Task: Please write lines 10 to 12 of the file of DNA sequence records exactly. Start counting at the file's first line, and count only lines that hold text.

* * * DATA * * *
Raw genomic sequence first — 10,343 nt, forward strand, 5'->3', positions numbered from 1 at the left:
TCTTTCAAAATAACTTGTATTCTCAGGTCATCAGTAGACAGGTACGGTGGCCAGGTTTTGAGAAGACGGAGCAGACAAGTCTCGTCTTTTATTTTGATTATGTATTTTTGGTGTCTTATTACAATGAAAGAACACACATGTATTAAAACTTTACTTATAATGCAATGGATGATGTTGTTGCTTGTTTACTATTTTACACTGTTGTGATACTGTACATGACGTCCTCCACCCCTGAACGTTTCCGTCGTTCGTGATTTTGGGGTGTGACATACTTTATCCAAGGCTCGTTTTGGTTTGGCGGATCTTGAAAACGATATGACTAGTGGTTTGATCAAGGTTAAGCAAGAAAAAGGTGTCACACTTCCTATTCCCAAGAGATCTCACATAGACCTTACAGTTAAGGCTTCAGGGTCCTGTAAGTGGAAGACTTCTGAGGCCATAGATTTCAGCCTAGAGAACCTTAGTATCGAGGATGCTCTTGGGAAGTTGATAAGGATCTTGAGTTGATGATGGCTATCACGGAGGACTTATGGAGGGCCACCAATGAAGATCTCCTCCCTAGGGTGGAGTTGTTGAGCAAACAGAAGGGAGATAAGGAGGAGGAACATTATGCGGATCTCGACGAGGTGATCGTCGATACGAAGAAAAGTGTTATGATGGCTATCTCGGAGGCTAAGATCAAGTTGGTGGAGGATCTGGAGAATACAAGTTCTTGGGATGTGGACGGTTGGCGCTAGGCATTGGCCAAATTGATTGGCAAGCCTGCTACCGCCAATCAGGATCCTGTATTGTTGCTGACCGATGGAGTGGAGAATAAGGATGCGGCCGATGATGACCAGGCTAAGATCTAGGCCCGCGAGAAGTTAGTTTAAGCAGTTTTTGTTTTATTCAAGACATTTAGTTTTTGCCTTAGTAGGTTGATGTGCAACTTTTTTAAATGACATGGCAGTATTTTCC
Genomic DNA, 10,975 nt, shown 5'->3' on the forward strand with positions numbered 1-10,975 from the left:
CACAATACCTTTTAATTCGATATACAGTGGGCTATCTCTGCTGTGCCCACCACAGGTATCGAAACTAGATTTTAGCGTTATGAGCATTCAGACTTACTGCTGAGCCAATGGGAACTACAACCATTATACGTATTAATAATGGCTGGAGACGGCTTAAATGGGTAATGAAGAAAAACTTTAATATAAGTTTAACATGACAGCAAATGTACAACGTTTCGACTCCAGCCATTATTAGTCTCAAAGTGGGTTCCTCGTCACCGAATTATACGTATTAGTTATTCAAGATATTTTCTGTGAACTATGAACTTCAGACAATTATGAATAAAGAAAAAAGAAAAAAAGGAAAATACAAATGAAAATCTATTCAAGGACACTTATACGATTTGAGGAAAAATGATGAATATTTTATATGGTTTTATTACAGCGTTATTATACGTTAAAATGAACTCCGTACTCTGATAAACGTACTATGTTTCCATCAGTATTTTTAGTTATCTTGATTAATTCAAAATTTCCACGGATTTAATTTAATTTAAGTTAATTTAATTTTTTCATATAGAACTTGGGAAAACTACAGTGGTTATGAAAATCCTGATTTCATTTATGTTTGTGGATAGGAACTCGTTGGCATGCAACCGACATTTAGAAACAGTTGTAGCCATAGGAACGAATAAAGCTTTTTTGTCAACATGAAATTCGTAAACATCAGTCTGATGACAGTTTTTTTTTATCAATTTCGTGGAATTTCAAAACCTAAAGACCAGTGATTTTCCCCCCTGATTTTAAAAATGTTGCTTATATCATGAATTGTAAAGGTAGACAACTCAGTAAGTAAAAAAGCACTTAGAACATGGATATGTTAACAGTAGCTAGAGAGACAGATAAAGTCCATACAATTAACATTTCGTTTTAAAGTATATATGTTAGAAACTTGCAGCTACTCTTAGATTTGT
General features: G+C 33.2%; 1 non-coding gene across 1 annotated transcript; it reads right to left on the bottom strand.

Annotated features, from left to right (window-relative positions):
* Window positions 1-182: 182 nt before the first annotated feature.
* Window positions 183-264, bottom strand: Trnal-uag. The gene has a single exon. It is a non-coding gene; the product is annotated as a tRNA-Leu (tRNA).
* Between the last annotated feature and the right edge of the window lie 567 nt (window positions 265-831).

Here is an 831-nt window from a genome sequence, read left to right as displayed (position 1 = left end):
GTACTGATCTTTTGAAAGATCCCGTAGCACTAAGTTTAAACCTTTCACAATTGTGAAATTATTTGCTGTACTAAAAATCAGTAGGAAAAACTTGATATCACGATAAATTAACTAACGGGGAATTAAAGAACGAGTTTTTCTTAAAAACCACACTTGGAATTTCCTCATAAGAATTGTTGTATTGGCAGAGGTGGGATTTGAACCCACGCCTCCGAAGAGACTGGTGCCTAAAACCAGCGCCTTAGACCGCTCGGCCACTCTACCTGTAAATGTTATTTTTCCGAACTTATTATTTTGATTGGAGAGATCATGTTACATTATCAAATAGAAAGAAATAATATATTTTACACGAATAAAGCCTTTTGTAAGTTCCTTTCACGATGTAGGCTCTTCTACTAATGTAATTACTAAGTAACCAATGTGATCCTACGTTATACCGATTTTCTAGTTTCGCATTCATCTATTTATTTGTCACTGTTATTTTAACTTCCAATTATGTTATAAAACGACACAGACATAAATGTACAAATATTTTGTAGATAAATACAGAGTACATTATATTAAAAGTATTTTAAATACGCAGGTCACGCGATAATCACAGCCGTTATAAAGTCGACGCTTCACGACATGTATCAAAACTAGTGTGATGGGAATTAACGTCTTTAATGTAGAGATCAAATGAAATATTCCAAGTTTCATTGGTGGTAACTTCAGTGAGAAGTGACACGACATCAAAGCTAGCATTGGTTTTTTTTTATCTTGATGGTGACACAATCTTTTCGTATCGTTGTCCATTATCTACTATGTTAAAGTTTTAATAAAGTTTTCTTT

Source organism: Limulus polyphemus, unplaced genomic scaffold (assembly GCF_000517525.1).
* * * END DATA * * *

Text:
Here is an 831-nt window from a genome sequence, read left to right as displayed (position 1 = left end):
GTACTGATCTTTTGAAAGATCCCGTAGCACTAAGTTTAAACCTTTCACAATTGTGAAATTATTTGCTGTACTAAAAATCAGTAGGAAAAACTTGATATCACGATAAATTAACTAACGGGGAATTAAAGAACGAGTTTTTCTTAAAAACCACACTTGGAATTTCCTCATAAGAATTGTTGTATTGGCAGAGGTGGGATTTGAACCCACGCCTCCGAAGAGACTGGTGCCTAAAACCAGCGCCTTAGACCGCTCGGCCACTCTACCTGTAAATGTTATTTTTCCGAACTTATTATTTTGATTGGAGAGATCATGTTACATTATCAAATAGAAAGAAATAATATATTTTACACGAATAAAGCCTTTTGTAAGTTCCTTTCACGATGTAGGCTCTTCTACTAATGTAATTACTAAGTAACCAATGTGATCCTACGTTATACCGATTTTCTAGTTTCGCATTCATCTATTTATTTGTCACTGTTATTTTAACTTCCAATTATGTTATAAAACGACACAGACATAAATGTACAAATATTTTGTAGATAAATACAGAGTACATTATATTAAAAGTATTTTAAATACGCAGGTCACGCGATAATCACAGCCGTTATAAAGTCGACGCTTCACGACATGTATCAAAACTAGTGTGATGGGAATTAACGTCTTTAATGTAGAGATCAAATGAAATATTCCAAGTTTCATTGGTGGTAACTTCAGTGAGAAGTGACACGACATCAAAGCTAGCATTGGTTTTTTTTTATCTTGATGGTGACACAATCTTTTCGTATCGTTGTCCATTATCTACTATGTTAAAGTTTTAATAAAGTTTTCTTT

Source organism: Limulus polyphemus, unplaced genomic scaffold (assembly GCF_000517525.1).